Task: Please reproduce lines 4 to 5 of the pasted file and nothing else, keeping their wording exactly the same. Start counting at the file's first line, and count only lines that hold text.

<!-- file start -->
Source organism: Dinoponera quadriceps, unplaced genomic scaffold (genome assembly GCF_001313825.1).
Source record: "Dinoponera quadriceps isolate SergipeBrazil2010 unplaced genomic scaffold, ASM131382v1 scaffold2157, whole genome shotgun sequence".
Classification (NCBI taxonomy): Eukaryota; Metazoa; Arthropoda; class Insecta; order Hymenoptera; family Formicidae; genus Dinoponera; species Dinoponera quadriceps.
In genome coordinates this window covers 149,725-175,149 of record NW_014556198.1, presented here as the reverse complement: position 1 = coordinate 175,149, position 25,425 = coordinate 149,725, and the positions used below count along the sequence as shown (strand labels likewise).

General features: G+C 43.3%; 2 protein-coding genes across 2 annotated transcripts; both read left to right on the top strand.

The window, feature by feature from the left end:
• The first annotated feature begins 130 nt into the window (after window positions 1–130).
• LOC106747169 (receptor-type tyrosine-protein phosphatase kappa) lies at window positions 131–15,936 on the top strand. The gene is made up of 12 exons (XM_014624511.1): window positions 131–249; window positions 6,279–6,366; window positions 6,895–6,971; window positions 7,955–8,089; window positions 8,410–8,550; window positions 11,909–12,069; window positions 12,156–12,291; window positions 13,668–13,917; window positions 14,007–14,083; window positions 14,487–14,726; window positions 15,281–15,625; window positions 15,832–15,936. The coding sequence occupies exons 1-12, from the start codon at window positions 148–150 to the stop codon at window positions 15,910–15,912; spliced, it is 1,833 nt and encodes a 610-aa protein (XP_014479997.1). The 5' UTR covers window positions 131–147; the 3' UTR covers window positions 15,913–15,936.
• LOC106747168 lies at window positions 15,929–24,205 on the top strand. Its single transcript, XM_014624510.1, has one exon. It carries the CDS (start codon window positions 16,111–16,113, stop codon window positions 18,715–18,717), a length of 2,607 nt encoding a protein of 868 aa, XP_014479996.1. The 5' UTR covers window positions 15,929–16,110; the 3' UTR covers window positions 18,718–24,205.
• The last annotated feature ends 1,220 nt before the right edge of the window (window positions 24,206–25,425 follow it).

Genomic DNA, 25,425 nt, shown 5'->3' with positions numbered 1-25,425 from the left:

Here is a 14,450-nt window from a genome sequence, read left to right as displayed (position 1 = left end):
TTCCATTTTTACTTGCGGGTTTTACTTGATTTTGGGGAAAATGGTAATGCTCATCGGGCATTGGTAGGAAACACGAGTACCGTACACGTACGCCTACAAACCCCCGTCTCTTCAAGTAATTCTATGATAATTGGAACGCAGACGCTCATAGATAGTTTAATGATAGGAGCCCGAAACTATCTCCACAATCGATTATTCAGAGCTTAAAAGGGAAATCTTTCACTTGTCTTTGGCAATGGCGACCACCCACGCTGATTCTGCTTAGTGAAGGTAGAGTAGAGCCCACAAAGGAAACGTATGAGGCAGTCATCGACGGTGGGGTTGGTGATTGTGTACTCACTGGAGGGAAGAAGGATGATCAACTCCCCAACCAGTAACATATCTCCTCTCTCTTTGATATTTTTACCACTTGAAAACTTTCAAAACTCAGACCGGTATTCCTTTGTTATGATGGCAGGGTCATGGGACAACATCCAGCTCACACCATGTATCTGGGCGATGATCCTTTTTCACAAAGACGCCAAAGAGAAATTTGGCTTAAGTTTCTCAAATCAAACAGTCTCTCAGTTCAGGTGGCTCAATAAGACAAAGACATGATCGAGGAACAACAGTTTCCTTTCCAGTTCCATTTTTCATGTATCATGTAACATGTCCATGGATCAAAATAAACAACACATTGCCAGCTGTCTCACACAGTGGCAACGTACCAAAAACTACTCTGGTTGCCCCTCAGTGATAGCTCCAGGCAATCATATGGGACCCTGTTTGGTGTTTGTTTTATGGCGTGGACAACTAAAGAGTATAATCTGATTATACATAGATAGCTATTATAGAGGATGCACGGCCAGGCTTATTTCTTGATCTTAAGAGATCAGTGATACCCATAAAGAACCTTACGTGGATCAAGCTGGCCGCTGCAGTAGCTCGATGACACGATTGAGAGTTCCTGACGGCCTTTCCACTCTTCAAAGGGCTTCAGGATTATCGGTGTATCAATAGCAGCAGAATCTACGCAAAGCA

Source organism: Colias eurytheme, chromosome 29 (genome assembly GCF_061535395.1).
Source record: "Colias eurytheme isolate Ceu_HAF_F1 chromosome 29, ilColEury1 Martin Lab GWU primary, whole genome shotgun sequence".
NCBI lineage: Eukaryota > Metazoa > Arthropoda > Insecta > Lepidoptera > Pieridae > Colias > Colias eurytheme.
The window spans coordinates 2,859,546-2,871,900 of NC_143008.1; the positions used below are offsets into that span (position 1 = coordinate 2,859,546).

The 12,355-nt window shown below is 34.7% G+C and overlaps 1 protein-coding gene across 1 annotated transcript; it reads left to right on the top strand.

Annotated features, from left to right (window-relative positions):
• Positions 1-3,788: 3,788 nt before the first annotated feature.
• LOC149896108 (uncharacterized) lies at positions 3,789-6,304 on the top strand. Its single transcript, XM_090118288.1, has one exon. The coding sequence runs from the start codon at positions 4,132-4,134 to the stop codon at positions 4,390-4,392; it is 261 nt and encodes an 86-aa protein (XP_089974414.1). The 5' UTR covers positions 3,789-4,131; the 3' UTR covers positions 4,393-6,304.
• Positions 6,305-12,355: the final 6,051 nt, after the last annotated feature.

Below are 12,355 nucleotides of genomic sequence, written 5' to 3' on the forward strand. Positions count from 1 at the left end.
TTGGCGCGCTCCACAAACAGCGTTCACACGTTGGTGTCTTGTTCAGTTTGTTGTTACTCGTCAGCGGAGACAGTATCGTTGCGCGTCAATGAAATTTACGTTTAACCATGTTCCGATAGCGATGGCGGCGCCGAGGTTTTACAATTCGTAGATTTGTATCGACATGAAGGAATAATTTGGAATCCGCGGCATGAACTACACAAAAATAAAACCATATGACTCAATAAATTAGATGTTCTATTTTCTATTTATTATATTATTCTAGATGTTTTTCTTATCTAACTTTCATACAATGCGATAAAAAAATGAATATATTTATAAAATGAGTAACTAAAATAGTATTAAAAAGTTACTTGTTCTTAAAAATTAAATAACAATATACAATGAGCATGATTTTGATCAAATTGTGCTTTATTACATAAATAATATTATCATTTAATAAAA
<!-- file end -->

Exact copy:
In genome coordinates this window covers 149,725-175,149 of record NW_014556198.1, presented here as the reverse complement: position 1 = coordinate 175,149, position 25,425 = coordinate 149,725, and the positions used below count along the sequence as shown (strand labels likewise).

General features: G+C 43.3%; 2 protein-coding genes across 2 annotated transcripts; both read left to right on the top strand.